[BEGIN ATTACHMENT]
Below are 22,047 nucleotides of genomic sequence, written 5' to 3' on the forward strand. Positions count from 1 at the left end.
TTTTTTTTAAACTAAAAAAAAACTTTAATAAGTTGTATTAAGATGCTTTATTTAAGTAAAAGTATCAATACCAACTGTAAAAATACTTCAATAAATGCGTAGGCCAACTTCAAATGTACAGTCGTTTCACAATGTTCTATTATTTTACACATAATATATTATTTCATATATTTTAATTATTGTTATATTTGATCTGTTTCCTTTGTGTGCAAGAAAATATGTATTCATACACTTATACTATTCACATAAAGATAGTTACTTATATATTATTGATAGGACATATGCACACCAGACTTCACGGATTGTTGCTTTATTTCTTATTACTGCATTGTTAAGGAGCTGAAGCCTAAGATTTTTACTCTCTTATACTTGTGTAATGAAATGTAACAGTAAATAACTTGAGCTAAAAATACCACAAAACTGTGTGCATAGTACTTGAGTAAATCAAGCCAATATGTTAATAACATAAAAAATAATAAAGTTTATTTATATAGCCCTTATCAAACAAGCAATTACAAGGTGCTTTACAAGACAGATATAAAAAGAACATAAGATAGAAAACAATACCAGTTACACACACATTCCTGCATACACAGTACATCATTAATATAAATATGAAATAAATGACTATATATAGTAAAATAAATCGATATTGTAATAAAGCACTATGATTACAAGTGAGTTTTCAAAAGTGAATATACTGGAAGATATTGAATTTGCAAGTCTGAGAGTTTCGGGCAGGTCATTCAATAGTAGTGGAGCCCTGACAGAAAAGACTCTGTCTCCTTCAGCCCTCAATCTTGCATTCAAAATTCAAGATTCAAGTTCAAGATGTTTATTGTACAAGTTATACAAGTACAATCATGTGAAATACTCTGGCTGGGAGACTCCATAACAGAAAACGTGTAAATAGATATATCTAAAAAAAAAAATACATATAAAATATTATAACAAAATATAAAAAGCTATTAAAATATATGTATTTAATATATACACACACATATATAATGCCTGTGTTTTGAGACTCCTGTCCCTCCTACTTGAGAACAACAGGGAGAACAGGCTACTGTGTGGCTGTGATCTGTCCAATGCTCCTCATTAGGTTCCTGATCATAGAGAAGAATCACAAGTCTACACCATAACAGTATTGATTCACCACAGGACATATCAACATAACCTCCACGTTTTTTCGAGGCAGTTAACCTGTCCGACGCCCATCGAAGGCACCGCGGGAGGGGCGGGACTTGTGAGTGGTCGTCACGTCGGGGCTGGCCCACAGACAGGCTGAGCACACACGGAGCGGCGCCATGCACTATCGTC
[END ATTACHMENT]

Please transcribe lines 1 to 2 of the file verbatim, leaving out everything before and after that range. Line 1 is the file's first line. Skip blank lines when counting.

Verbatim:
Below are 22,047 nucleotides of genomic sequence, written 5' to 3' on the forward strand. Positions count from 1 at the left end.
TTTTTTTTAAACTAAAAAAAAACTTTAATAAGTTGTATTAAGATGCTTTATTTAAGTAAAAGTATCAATACCAACTGTAAAAATACTTCAATAAATGCGTAGGCCAACTTCAAATGTACAGTCGTTTCACAATGTTCTATTATTTTACACATAATATATTATTTCATATATTTTAATTATTGTTATATTTGATCTGTTTCCTTTGTGTGCAAGAAAATATGTATTCATACACTTATACTATTCACATAAAGATAGTTACTTATATATTATTGATAGGACATATGCACACCAGACTTCACGGATTGTTGCTTTATTTCTTATTACTGCATTGTTAAGGAGCTGAAGCCTAAGATTTTTACTCTCTTATACTTGTGTAATGAAATGTAACAGTAAATAACTTGAGCTAAAAATACCACAAAACTGTGTGCATAGTACTTGAGTAAATCAAGCCAATATGTTAATAACATAAAAAATAATAAAGTTTATTTATATAGCCCTTATCAAACAAGCAATTACAAGGTGCTTTACAAGACAGATATAAAAAGAACATAAGATAGAAAACAATACCAGTTACACACACATTCCTGCATACACAGTACATCATTAATATAAATATGAAATAAATGACTATATATAGTAAAATAAATCGATATTGTAATAAAGCACTATGATTACAAGTGAGTTTTCAAAAGTGAATATACTGGAAGATATTGAATTTGCAAGTCTGAGAGTTTCGGGCAGGTCATTCAATAGTAGTGGAGCCCTGACAGAAAAGACTCTGTCTCCTTCAGCCCTCAATCTTGCATTCAAAATTCAAGATTCAAGTTCAAGATGTTTATTGTACAAGTTATACAAGTACAATCATGTGAAATACTCTGGCTGGGAGACTCCATAACAGAAAACGTGTAAATAGATATATCTAAAAAAAAAAATACATATAAAATATTATAACAAAATATAAAAAGCTATTAAAATATATGTATTTAATATATACACACACATATATAATGCCTGTGTTTTGAGACTCCTGTCCCTCCTACTTGAGAACAACAGGGAGAACAGGCTACTGTGTGGCTGTGATCTGTCCAATGCTCCTCATTAGGTTCCTGATCATAGAGAAGAATCACAAGTCTACACCATAACAGTATTGATTCACCACAGGACATATCAACATAACCTCCACGTTTTTTCGAGGCAGTTAACCTGTCCGACGCCCATCGAAGGCACCGCGGGAGGGGCGGGACTTGTGAGTGGTCGTCACGTCGGGGCTGGCCCACAGACAGGCTGAGCACACACGGAGCGGCGCCATGCACTATCGTC